Temporarily closed 'Legacy Play Village' in need of volunteers f

Temporarily closed 'Legacy Play Village' in need of volunteers for grounds upkeep

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LUBBOCK, Texas -

Legacy Play Village claims it's been serving smiles for families on the South Plains since 2002, but not everyone is happy with the condition of the park.

It's a popular spot for families with young children to frequent during the summer. However, anyone looking to have some fun is met with locked gates and signs that say "temporarily closed."

The three story, 30,000 sq ft wooden playground is meant to be a castle hideaway for young children, but Spring Wishmeyer, a mom of two boys, Christopher, 14 and Corben, 3, finds the place to be more of a hazard.

"You know makes me a little uneasy, a little unsafe. It makes me feel that it's unsafe to be here and to bring your little ones here."

She said the wooden playground just isn't up to par.

"Nails, loose boards, there's graffiti. The nails itself are a huge hazard. Children are crawling on these, and climbing. That can do some serious damage. It's all about safety. If you're going to open something like this, that should be number one is safety."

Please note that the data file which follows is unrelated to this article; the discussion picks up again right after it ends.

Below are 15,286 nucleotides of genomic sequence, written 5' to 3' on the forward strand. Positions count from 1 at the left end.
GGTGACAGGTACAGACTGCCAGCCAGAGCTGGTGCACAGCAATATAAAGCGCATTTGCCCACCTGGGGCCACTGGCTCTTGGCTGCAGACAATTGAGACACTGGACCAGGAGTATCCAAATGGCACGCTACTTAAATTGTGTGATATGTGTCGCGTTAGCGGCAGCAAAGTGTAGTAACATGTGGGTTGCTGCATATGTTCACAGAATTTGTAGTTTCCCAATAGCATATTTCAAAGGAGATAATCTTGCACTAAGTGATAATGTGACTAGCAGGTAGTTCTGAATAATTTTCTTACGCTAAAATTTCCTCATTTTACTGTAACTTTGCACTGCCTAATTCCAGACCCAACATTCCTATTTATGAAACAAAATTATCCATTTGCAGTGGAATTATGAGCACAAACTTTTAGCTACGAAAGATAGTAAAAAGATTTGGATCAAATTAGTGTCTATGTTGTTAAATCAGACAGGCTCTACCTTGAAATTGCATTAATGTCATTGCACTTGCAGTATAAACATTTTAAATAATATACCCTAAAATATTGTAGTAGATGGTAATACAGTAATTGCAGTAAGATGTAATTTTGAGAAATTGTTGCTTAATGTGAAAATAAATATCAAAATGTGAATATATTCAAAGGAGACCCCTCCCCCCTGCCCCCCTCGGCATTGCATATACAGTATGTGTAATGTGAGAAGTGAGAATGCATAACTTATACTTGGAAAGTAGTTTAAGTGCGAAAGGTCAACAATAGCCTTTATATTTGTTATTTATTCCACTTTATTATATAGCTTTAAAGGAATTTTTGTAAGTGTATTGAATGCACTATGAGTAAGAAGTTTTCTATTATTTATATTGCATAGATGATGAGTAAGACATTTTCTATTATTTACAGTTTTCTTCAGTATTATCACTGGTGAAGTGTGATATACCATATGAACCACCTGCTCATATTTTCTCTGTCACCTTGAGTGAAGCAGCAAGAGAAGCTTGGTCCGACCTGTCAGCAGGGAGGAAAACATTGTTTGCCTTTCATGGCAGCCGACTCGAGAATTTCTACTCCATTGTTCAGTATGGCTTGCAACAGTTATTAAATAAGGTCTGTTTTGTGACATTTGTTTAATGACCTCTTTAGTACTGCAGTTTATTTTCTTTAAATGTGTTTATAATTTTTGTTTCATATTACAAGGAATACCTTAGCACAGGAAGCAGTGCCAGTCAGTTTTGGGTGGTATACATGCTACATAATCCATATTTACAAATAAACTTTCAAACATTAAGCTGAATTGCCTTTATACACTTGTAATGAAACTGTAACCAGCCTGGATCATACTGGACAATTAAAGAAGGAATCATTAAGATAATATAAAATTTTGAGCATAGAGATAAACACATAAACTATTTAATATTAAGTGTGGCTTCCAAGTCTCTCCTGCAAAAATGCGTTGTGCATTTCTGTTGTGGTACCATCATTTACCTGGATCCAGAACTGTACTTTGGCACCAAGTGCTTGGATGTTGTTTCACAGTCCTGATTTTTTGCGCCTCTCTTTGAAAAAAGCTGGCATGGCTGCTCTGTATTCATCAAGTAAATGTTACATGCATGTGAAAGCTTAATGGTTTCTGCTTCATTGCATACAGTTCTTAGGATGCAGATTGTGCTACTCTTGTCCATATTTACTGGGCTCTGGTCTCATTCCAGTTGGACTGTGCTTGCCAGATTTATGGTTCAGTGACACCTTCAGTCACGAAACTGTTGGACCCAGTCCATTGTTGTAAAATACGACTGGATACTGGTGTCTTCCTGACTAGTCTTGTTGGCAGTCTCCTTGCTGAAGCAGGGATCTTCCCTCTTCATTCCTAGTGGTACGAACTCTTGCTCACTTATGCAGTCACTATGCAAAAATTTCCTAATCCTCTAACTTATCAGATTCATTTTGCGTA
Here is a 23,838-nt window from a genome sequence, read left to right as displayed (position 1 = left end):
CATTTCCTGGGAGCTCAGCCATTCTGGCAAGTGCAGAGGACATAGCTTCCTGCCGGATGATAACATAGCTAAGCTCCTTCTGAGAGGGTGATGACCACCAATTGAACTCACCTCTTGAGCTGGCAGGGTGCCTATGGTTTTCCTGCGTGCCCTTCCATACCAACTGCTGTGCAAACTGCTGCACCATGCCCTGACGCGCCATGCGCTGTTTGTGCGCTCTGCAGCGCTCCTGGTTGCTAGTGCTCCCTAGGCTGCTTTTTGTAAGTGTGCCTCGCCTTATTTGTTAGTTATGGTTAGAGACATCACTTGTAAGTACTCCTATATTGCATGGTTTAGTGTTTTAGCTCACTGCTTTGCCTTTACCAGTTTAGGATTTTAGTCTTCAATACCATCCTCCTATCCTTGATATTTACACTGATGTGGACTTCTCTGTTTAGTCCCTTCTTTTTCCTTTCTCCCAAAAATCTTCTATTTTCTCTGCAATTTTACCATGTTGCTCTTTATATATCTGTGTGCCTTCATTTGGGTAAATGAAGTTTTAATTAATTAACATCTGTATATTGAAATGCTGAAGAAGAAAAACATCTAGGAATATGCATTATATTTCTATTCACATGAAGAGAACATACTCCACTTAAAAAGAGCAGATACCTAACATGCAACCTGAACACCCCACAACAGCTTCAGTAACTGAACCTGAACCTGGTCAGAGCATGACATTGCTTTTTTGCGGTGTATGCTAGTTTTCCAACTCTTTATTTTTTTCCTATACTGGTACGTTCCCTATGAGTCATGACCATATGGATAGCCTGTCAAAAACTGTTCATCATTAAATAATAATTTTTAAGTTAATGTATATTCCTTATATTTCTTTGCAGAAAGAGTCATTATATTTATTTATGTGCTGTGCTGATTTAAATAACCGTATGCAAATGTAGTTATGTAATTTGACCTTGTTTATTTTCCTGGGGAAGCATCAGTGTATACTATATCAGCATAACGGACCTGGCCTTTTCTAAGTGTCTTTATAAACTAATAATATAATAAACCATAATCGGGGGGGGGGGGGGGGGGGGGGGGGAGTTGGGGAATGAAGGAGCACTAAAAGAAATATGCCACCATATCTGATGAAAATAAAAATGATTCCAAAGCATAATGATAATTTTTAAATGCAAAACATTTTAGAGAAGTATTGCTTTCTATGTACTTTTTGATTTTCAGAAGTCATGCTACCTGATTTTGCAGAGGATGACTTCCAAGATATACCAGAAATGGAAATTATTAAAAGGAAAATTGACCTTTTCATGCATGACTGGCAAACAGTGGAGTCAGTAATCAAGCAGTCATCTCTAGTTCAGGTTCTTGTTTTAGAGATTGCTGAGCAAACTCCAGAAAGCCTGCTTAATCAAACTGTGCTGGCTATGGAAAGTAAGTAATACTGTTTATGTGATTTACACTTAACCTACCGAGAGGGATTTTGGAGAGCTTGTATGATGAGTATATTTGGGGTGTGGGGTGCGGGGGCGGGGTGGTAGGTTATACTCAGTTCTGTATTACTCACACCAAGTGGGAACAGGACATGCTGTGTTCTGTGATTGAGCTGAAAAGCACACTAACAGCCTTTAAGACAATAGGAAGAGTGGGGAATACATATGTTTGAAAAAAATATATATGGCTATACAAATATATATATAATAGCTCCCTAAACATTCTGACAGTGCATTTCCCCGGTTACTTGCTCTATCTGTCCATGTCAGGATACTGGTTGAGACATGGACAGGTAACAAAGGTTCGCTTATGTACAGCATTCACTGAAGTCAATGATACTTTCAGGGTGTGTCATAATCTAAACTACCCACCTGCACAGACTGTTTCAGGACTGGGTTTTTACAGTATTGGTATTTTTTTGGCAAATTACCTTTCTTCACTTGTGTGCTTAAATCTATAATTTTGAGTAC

Wishmeyer said the nonprofit that owns the park, Friends of Legacy Play Village should consider options to maintain it.

"Oh there's always something you can do, there's always something. There's fund raising, there's something you can do. Whoever owns this, upkeep the place, that way it stays safe for families to come out and and have a good time here."

Now since this isn't a city run park, it requires the help of volunteers to keep it up and running. The nonprofit is hosting a volunteer work day this Saturday morning, Aug. 5, starting at 8am.

Wishmeyer is happy to hear something is being done to try to maintain the grounds.

"I want to be able to bring my children here so they can have fun and enjoy it. We just want to come here and have a great time and and not have to worry about any of that."

The park is scheduled to reopen that following Sunday, Aug. 6, but a spokesman with the nonprofit said it will take as much time needed to get the park back up to par.

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